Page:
New PowerShell 5 Feature Provids Better Registry Support
Summary: Ed Wilson, Microsoft Scripting Guy, talks about a new feature in Windows PowerShell 5.0 that providers better registry support.
Microsoft Scripting Guy, Ed Wilson, is here. The Windows PowerShell registry drive has always been somewhat of a love-hate relationship with me. I mean, it makes such great sense to be able to work with the registry via Windows PowerShell, but still, it always seemed a bit backwards.
I know lots of people who stuck with using the .NET registry classes, the old RegRead and RegWrite methods from the VBScript days, or even WMI to work with the registry. Clearly, there was something more needed, and clearly it was not all an “old habits die hard” kind of a thing.
Me? I decided I would stick with the registry provider. Especially, when we got remoting in Windows PowerShell 2.0, and I could work with the registry on remote systems (of course, with some limitations).
There are still some limitations, and I guess that is partially the nature of the registry. (For example, my Hkey_Current_User is not your Hkey_Current_User—and sometimes it is not even my own Hkey_Current_User…but I digress.) However, we have made a nice change that will clean up stuff in Windows PowerShell 5.0.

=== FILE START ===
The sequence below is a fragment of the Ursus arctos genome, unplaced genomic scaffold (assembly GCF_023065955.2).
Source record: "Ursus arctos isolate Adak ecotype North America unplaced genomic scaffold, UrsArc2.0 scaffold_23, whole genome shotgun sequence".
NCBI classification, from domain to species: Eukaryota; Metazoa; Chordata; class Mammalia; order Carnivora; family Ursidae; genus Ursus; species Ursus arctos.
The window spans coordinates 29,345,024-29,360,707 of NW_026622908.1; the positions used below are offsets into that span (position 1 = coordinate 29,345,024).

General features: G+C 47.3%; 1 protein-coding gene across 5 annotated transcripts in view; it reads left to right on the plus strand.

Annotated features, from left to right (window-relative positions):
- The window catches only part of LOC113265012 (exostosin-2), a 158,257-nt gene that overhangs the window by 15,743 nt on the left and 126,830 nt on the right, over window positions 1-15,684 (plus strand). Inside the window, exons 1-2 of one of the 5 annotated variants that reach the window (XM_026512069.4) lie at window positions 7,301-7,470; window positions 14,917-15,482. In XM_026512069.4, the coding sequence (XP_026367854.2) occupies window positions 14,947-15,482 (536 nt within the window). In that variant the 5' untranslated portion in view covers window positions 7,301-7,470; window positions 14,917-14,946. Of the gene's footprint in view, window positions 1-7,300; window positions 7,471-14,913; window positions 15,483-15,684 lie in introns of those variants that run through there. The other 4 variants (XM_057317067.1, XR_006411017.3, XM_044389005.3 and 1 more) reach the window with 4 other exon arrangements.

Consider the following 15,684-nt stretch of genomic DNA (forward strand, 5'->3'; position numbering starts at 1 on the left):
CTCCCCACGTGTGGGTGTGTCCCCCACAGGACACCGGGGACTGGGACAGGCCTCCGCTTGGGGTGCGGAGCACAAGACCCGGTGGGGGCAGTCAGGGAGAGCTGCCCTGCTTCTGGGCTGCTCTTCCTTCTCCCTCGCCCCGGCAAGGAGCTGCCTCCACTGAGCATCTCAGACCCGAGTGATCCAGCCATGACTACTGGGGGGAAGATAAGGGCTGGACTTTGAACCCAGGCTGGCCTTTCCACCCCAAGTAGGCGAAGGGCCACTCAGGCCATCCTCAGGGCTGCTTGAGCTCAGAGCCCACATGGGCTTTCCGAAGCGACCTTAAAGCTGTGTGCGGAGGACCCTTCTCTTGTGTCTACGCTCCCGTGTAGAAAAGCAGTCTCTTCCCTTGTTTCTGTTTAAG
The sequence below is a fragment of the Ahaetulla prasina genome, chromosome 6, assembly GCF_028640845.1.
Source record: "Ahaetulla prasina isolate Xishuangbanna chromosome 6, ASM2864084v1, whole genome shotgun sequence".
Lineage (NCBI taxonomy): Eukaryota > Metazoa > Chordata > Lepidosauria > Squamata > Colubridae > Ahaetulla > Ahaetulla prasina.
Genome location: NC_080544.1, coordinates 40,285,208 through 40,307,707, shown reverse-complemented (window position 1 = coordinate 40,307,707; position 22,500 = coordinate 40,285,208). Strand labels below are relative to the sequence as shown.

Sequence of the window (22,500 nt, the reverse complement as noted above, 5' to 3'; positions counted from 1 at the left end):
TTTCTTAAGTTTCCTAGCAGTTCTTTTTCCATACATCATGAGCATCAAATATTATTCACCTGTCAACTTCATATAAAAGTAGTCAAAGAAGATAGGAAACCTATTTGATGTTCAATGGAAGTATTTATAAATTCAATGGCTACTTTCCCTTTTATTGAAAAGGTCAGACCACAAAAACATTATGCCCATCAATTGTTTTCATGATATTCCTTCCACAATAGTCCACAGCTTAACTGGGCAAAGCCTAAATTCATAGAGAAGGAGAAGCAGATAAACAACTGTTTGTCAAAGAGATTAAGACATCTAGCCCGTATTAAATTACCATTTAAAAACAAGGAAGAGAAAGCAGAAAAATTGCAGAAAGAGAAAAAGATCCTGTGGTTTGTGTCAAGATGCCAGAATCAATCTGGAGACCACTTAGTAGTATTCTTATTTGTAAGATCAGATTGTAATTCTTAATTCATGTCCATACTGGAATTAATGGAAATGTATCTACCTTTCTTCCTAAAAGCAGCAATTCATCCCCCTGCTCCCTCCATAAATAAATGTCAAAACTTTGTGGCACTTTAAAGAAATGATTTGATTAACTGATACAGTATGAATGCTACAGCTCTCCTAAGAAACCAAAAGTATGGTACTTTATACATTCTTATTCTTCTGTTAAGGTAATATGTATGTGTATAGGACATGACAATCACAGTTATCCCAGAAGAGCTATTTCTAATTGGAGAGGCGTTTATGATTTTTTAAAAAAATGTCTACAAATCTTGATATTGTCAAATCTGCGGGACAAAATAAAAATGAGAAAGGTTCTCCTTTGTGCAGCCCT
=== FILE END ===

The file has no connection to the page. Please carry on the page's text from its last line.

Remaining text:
Finding the value of a registry property
In older versions of Windows PowerShell, if I wanted to find the value of a registry property, I had to monkey around a bit to get it. For example, in the following image, I would like to see the value of my Windows PowerShell execution policy (yes, I know I can use a cmdlet, but I am using this as an example):
So, my registry key name is: HKEY_CURRENT_USER\SOFTWARE\Microsoft\PowerShell\1\ShellIds\Microsoft.PowerShell
…and I want to see the value of the ExecutionPolicy property.
In the old days, I would use Get-ItemProperty and Tab expansion to navigate to the Microsoft.PowerShell key. Then the following default would display:
If I want to get the actual value (so that I can use it to make decisions in a script, for example), I have to use dotted notation, as shown here:
But in Windows PowerShell 5.0, I can use the Get-ItemPropertyValue cmdlet, specify the name of the specific property I want to see, and I will get back the actual value without the necessity of accessing the property on the returned object. This is shown here:
That is all there is to using Windows PowerShell 5.0 to navigate the registry. Join me tomorrow when I will talk about more cool Windows PowerShell stuff.
I invite you to follow me on Twitter and Facebook. If you have any questions, send email to me at email@example.com, or post your questions on the Official Scripting Guys Forum. See you tomorrow. Until then, peace.
Ed Wilson, Microsoft Scripting Guy